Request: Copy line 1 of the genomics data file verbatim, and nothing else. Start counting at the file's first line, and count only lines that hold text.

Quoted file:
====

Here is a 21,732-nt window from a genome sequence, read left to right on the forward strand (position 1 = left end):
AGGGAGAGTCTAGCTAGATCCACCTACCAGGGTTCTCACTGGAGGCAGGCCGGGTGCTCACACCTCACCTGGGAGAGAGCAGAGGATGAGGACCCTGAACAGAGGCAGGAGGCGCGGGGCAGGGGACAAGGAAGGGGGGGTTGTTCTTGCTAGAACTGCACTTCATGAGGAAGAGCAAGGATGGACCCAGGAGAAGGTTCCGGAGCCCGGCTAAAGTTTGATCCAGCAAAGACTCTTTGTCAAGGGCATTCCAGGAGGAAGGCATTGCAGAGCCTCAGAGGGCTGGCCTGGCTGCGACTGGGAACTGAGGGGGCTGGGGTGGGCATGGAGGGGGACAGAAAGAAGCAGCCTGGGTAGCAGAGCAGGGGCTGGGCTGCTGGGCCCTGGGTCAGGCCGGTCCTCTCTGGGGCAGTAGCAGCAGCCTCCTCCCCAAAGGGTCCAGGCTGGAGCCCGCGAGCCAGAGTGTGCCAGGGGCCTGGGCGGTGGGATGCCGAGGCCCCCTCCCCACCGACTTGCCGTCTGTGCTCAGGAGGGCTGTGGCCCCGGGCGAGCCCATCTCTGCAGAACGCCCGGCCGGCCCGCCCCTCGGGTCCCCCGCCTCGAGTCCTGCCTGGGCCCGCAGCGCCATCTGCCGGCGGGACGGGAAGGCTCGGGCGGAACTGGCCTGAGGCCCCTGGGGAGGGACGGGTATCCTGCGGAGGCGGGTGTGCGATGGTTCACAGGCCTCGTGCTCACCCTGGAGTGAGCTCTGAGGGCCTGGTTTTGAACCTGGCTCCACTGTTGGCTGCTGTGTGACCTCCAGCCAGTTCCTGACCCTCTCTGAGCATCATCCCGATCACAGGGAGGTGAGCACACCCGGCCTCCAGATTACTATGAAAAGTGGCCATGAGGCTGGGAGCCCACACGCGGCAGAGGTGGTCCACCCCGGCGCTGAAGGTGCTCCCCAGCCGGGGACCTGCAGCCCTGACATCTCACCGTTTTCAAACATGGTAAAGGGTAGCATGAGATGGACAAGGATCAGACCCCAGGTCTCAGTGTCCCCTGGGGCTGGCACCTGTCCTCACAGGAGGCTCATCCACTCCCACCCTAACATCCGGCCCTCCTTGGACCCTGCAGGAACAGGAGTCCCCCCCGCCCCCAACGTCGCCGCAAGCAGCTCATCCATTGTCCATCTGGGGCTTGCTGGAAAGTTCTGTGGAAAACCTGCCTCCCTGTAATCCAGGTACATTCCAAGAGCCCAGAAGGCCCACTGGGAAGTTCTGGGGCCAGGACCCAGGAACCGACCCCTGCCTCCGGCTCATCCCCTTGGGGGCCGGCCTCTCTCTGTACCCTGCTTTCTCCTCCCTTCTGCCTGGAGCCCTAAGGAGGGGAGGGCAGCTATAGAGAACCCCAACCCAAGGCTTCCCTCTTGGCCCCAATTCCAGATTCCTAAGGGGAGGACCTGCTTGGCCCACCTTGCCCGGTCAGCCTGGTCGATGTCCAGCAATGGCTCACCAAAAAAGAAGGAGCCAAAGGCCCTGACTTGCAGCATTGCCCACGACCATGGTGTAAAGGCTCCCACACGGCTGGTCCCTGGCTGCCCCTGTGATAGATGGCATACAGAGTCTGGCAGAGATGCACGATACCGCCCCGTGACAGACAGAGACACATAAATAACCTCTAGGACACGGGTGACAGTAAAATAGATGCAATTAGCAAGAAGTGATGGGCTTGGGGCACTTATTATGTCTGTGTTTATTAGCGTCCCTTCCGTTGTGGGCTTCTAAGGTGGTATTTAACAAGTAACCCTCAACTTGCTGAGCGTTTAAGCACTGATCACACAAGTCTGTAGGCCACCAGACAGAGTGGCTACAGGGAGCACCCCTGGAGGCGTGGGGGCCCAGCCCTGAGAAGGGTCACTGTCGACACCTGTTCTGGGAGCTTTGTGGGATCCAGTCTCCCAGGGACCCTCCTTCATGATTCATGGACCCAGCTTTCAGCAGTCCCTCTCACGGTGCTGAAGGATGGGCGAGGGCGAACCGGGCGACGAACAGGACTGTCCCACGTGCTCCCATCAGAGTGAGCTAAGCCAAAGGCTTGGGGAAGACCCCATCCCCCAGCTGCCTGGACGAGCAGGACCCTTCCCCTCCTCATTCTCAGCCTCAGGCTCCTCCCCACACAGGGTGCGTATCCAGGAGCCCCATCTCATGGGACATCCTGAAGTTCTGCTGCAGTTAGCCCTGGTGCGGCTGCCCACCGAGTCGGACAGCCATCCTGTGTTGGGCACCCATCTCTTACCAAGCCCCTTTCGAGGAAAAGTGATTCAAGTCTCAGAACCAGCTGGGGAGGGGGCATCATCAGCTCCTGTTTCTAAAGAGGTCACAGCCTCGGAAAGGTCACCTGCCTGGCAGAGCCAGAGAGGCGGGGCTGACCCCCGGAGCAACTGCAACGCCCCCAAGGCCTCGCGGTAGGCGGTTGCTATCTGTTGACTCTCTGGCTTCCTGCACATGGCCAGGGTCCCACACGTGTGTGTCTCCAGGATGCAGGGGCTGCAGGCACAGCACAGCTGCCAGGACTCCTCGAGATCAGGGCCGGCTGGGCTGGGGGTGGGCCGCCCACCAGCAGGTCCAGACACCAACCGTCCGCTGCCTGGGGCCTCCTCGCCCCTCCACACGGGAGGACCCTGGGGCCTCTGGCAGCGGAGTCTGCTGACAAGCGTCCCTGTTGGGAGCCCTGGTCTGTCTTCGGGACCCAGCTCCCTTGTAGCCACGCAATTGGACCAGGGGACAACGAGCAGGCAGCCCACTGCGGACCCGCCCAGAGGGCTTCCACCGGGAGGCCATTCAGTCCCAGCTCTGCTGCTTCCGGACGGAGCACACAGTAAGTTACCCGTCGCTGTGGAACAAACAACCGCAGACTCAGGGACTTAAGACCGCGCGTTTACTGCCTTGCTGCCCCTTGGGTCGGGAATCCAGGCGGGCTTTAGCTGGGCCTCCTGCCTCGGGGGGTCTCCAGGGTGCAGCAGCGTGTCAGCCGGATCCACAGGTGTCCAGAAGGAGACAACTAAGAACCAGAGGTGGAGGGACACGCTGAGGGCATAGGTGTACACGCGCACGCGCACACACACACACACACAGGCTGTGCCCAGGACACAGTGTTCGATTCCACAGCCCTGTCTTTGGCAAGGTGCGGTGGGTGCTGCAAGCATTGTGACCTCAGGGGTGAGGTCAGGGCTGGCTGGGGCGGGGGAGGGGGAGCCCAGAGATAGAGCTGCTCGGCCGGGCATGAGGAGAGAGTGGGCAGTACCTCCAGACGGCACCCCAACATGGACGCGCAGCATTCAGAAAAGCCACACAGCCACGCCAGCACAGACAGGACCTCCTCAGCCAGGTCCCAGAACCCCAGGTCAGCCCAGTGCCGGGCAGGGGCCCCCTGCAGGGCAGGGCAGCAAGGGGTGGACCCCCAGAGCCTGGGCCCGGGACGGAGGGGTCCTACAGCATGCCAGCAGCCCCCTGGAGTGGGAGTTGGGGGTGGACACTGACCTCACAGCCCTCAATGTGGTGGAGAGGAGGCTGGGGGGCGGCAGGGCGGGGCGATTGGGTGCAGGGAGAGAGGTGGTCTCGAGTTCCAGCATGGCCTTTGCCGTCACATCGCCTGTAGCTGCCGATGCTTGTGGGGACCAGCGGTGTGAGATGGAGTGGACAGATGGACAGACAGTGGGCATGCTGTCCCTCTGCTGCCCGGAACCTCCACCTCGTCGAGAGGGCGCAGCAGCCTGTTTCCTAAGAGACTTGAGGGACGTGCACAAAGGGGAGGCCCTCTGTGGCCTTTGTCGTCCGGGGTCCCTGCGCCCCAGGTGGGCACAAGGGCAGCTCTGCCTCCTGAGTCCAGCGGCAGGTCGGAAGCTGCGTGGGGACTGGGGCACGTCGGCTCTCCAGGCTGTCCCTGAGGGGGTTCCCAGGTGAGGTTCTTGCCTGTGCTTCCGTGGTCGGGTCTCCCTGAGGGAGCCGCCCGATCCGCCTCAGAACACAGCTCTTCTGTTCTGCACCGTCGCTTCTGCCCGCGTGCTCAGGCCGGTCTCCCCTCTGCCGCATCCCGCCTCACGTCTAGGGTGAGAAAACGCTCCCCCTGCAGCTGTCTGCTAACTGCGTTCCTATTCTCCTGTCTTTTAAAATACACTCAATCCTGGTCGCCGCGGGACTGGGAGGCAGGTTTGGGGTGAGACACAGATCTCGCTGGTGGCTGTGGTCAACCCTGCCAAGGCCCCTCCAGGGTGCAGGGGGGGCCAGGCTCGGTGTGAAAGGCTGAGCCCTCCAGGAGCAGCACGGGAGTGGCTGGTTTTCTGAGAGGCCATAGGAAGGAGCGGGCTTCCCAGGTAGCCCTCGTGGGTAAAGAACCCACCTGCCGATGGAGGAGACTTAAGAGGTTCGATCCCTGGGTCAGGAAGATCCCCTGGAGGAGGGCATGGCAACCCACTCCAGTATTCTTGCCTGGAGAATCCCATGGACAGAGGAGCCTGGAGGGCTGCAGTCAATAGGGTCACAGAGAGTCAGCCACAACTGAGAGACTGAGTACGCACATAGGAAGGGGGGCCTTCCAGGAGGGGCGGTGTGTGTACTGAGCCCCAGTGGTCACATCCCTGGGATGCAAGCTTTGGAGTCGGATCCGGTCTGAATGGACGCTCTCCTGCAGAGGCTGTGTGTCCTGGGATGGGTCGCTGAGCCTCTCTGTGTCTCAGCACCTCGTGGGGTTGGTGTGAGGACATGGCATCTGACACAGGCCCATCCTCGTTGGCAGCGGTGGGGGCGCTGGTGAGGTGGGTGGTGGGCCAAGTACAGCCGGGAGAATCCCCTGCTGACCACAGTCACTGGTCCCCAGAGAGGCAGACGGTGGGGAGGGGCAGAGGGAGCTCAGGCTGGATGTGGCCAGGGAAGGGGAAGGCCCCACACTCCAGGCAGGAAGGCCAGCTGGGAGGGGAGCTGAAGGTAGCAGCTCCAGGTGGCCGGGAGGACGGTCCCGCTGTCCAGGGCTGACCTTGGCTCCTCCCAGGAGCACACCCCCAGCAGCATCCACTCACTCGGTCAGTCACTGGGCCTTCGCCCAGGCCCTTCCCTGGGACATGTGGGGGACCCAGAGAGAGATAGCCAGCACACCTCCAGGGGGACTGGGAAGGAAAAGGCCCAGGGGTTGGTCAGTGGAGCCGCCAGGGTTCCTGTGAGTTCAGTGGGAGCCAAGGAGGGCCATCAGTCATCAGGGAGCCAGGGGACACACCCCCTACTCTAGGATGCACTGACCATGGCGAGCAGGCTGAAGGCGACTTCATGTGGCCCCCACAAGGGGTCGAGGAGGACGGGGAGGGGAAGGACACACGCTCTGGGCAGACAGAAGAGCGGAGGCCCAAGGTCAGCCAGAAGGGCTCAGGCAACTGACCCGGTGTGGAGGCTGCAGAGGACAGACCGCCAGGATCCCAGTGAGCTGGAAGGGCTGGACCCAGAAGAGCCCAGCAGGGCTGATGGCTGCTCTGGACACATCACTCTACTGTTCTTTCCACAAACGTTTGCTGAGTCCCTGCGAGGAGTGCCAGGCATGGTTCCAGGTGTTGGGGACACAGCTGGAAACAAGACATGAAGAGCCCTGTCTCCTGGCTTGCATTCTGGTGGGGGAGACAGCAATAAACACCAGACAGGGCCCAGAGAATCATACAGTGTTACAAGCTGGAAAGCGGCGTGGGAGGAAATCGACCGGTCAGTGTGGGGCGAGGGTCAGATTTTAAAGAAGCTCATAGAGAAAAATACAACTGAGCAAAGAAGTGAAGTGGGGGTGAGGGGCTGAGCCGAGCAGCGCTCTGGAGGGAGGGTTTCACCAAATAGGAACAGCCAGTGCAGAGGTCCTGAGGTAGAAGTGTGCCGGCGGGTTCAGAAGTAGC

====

Here is a 21,732-nt window from a genome sequence, read left to right on the forward strand (position 1 = left end):